From there cars eventually merged onto North and South Interstate 35. Messages on signs included the need for a rent strike, a call for a general strike and demands for justice for Mike Ramos, recently murdered by the Austin Police Department. The caravan made its way downtown, filling up all lanes from southbound I35 to the exit ramps.
Eventually the caravan made a complete stop, with cars honking horns to bring attention to peoples’ demands. After threatening to pull people from their cars, police rerouted the caravan. Ultimately caravan cars were forced into a parking lot where police vans and tow trucks were waiting. Cops arrested at least 22 people and towed their vehicles. RentStrikeATX’s Facebook page has a fundraising appeal to raise legal fees for those arrested.
In Oakland, Calif., International Workers’ Day began early with a spirited picket line by members of National Nurses United in front of the Kaiser Permanente hospital complex. Over 75 nurses stood 6 feet apart in front of the main building chanting, banging drums and demanding safer working conditions, including PPE, during the pandemic.
Next, the International Longshore and Warehouse workers (ILWU) held a press conference and rally in the Port of Oakland. A work stoppage organized by ILWU Locals 10 and 34 highlighted the dangerous working conditions experienced on the docks by workers who are not being protected from COVID-19. Speakers included rent strike activists, striking University of California graduate students and Filipino activists who were supporting endangered cruise ship workers.
A caravan, organized by activists from General Strike 2020, brought out over 200 cars, which snaked from the port to Kaiser Hospital and stopped at the Oakland Police Department to demand “Free them All!” It then traveled to the School District building to highlight issues of inequity in distance-learning education when most families don’t have internet access. Then cars went to other targets.
Oakland Sin Fronteras, the coalition of Oakland-based Latinx organizations, prisoners’ rights, solidarity activist groups and rank-and-file workers, postponed their annual May Day march and instead held a two-part webinar titled “Workers Seize Power.” The first part of the webinar — simultaneously translated into over five languages — brought together legal advocates, housing groups and public health experts who presented valuable information. The second part of the webinar was an international celebration of May 1, in which the many speakers focused on human rights, housing and prisoner struggles erupting in response to the pandemic.
In Portland, Ore., 15 cars participated in a caravan organized by the Portland May Day Coalition. They stopped at locations where essential workers — putting themselves on the frontlines of the pandemic — are continuing to fight for PPE, social distancing measures and hazard pay. Drivers honked and shouted support for grocery store workers at Fred Meyers and Whole Foods, who went on strike at the end of March, and participated in the national one-day strike.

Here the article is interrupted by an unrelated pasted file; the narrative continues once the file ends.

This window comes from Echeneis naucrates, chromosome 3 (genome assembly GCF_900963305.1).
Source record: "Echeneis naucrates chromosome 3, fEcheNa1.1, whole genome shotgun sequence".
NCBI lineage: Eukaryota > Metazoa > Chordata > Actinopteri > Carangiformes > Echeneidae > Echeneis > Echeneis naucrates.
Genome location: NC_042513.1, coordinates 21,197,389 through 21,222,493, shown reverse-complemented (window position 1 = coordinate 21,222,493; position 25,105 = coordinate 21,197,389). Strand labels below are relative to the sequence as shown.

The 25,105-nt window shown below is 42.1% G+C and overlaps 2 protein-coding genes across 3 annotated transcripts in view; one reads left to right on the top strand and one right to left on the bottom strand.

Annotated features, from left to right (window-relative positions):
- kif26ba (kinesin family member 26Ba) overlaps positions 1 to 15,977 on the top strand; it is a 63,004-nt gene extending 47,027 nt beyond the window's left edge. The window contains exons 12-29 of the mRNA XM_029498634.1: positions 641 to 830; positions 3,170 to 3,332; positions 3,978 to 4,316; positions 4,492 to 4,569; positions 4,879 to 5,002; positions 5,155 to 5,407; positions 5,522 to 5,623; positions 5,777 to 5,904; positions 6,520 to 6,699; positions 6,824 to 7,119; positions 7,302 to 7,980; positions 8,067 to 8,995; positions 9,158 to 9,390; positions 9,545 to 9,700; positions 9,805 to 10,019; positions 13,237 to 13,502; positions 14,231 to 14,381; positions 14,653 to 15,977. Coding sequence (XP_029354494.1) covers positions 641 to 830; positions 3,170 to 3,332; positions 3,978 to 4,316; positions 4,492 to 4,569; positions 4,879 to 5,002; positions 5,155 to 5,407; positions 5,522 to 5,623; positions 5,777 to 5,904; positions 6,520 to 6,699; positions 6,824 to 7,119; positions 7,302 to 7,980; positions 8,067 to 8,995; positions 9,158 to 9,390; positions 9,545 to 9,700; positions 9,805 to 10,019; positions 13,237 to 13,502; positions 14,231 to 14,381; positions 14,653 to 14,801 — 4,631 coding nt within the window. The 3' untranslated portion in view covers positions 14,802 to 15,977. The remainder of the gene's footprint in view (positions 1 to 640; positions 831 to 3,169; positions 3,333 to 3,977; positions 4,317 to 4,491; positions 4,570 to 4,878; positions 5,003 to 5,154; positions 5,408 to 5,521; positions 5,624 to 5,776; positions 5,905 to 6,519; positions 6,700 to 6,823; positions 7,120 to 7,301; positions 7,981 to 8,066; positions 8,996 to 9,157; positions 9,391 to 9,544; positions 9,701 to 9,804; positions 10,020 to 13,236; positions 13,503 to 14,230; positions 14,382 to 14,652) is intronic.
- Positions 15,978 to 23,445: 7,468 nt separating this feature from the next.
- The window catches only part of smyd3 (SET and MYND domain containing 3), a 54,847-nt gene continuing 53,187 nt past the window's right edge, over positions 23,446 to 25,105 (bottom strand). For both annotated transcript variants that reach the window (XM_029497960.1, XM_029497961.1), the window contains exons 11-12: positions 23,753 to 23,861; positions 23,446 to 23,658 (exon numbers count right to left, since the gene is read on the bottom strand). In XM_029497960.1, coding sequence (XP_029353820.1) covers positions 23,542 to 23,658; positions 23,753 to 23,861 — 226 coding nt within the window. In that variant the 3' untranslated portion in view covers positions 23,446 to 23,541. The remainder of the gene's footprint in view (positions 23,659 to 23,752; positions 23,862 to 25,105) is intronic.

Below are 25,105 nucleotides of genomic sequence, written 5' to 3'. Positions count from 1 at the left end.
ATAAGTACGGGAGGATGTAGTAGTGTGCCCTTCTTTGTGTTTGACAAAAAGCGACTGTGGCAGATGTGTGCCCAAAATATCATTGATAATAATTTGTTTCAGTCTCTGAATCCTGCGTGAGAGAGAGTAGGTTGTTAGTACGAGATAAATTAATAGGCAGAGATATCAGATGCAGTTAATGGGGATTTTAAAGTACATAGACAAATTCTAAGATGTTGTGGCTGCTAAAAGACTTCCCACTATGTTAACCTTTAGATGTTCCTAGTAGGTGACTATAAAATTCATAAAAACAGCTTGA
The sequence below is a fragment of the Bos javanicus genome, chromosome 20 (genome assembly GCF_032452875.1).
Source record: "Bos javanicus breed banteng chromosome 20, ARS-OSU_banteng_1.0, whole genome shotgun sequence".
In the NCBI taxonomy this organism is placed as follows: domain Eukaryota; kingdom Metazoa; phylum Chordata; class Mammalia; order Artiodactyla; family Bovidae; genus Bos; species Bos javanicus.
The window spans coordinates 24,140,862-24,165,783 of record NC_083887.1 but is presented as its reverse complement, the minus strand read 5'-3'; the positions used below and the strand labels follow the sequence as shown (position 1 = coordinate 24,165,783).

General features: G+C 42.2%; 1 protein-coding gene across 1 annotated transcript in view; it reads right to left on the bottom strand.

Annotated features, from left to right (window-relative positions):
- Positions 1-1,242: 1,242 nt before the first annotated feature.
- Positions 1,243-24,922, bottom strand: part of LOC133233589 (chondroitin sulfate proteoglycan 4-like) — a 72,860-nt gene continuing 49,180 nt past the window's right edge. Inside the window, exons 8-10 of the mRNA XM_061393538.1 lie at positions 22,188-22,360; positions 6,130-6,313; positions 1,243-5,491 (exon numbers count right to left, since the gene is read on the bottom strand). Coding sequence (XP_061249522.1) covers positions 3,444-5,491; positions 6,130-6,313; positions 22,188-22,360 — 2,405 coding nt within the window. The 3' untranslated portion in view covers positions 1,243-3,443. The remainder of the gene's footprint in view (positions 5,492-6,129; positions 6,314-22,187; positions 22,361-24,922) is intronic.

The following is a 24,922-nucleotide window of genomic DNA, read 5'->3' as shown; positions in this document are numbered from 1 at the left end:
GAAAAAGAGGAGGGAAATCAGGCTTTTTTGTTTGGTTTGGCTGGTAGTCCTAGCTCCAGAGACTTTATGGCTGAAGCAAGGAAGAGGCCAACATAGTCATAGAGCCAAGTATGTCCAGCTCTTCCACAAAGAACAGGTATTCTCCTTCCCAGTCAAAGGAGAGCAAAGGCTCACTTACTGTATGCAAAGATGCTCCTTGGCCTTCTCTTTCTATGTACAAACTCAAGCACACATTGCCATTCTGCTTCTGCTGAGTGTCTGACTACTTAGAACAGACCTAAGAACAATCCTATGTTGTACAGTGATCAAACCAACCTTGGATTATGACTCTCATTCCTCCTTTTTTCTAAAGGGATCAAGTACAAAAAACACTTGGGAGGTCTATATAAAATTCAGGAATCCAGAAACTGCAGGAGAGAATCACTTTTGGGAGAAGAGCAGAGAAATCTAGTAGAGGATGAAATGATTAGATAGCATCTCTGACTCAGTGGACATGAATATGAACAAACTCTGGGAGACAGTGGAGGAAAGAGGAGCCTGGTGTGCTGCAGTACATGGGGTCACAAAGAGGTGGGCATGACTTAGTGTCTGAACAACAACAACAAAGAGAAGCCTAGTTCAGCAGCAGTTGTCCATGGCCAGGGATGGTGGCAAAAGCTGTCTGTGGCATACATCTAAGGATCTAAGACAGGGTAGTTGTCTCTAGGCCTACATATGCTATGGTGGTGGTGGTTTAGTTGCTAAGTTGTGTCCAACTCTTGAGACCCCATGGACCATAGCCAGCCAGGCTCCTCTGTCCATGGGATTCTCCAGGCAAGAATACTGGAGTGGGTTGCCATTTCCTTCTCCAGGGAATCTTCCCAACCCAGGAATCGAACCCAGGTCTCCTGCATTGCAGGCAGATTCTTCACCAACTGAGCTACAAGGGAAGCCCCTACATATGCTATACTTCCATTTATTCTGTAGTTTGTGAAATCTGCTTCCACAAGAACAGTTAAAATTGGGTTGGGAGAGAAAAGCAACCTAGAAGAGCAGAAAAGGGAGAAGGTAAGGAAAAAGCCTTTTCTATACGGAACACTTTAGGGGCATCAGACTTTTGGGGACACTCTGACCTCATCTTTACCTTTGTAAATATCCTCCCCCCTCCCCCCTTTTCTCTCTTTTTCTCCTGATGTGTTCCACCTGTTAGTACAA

On March 22, workers at Burgerville, the nation’s first fast-food restaurant to unionize, held a one-day strike for increased hazard pay and sick time for victims of COVID-19. Their customers and the workers applauded the caravan. The protesters also demanded PPE for the workers at Kaiser Health Care Facility, Central Bakery and the Senior Haven, an assisted living center, where management had fired worker Candy Sizemore-Harvey for asking for PPE for employees.
In Seattle, a 65-vehicle May Day motorcade gathered to demand justice and compensation for essential and excluded workers, including farmworkers, meat packinghouse workers, im/migrant workers, health care and grocery workers, and others. After leaving Seattle, large contingents of cars joined the motorcade in Tacoma and Washington’s capital Olympia where they ended at the Capitol building to deliver their demands.
The caravan was organized by El Comite and the May 1st Action Coalition, together with many supporters from labor, im/migrant and other solidarity groups. The “caravanistas” paraded up and down Olympia’s Capitol Way when the State Patrol denied them entry to the capitol grounds for their legal demonstration. In the parking lot of a friendly church, a well-spaced rally was held across the street from capitol grounds.
Edgar Franks, political director of Familias Unidas por la Justicia, a union which represents 400 farmworkers, said, “We are being denied any kind of justice while being deemed essential.” He said rules need to be put in place for farmworkers’ health, housing, sanitation and overall safety — rules that reflect their status as essential workers.
Contributing to the article: Nate Chase, Julianna Cordray, Shelley Ettinger, Eno Flurry, Judy Greenspan, Martha Grevatt, Ted Kelley, Dianne Mathiowetz, Jim McMahan and Lyn Neeley.